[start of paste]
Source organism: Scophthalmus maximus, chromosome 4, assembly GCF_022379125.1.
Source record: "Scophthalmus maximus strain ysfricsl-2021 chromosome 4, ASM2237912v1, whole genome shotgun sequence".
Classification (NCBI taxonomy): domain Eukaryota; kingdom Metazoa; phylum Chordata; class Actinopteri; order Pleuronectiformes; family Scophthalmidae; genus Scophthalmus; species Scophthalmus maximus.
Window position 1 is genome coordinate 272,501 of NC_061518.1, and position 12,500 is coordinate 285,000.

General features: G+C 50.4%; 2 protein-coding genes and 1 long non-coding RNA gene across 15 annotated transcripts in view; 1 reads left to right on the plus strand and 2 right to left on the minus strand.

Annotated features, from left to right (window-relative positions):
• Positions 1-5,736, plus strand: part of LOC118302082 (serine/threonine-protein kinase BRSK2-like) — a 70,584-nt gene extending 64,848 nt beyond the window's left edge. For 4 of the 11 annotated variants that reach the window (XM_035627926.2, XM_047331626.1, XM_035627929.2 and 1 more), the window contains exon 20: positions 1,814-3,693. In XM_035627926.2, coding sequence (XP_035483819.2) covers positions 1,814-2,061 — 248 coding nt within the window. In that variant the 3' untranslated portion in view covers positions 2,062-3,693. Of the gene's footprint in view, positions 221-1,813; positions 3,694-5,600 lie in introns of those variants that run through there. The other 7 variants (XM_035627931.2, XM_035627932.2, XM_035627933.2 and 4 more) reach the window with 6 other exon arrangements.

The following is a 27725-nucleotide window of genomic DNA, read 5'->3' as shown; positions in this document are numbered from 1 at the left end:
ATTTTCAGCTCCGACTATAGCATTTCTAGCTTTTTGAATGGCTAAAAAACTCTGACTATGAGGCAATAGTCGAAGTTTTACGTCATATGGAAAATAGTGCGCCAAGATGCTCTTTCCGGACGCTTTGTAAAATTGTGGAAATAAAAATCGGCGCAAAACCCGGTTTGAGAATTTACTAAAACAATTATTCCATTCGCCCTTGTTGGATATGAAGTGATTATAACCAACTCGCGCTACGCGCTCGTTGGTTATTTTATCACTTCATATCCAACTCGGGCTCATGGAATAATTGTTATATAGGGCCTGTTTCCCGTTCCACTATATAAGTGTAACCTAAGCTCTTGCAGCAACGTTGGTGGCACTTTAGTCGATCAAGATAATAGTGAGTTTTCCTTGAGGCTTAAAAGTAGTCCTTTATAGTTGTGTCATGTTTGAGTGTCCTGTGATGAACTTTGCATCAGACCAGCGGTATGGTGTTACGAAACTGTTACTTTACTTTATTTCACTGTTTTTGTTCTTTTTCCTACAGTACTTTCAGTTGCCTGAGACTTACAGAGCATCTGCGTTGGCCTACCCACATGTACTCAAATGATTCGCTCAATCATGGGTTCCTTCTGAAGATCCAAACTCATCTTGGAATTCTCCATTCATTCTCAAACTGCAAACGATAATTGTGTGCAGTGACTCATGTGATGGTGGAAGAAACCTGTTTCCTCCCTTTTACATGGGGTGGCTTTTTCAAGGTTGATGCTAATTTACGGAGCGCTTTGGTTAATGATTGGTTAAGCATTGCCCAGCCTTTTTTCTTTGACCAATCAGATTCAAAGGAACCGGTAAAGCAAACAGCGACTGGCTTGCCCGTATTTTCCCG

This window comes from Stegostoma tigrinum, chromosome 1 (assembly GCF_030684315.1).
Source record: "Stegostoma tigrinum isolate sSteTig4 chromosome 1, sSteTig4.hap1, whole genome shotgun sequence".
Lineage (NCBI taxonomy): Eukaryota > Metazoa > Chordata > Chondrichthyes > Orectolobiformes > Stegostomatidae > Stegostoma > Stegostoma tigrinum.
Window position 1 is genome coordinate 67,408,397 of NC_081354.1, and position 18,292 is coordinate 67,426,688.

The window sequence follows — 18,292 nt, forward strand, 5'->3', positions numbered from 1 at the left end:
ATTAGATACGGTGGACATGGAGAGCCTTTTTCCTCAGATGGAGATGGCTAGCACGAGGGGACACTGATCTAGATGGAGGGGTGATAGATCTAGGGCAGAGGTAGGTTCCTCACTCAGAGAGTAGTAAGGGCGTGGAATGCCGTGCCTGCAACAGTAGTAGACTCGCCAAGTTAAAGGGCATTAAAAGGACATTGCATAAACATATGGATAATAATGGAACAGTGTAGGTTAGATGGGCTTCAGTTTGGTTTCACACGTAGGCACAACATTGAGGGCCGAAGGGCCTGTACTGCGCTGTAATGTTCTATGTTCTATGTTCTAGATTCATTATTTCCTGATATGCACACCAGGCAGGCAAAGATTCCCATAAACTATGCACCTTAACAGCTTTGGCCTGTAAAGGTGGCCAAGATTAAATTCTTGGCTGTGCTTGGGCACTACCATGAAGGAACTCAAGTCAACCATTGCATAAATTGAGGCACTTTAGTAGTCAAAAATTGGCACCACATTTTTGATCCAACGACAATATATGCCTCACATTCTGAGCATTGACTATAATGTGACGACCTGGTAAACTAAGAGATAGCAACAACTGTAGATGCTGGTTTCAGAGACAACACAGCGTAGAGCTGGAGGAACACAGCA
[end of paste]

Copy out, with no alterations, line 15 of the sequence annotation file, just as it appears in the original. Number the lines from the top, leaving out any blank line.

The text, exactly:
ATTAGATACGGTGGACATGGAGAGCCTTTTTCCTCAGATGGAGATGGCTAGCACGAGGGGACACTGATCTAGATGGAGGGGTGATAGATCTAGGGCAGAGGTAGGTTCCTCACTCAGAGAGTAGTAAGGGCGTGGAATGCCGTGCCTGCAACAGTAGTAGACTCGCCAAGTTAAAGGGCATTAAAAGGACATTGCATAAACATATGGATAATAATGGAACAGTGTAGGTTAGATGGGCTTCAGTTTGGTTTCACACGTAGGCACAACATTGAGGGCCGAAGGGCCTGTACTGCGCTGTAATGTTCTATGTTCTATGTTCTAGATTCATTATTTCCTGATATGCACACCAGGCAGGCAAAGATTCCCATAAACTATGCACCTTAACAGCTTTGGCCTGTAAAGGTGGCCAAGATTAAATTCTTGGCTGTGCTTGGGCACTACCATGAAGGAACTCAAGTCAACCATTGCATAAATTGAGGCACTTTAGTAGTCAAAAATTGGCACCACATTTTTGATCCAACGACAATATATGCCTCACATTCTGAGCATTGACTATAATGTGACGACCTGGTAAACTAAGAGATAGCAACAACTGTAGATGCTGGTTTCAGAGACAACACAGCGTAGAGCTGGAGGAACACAGCA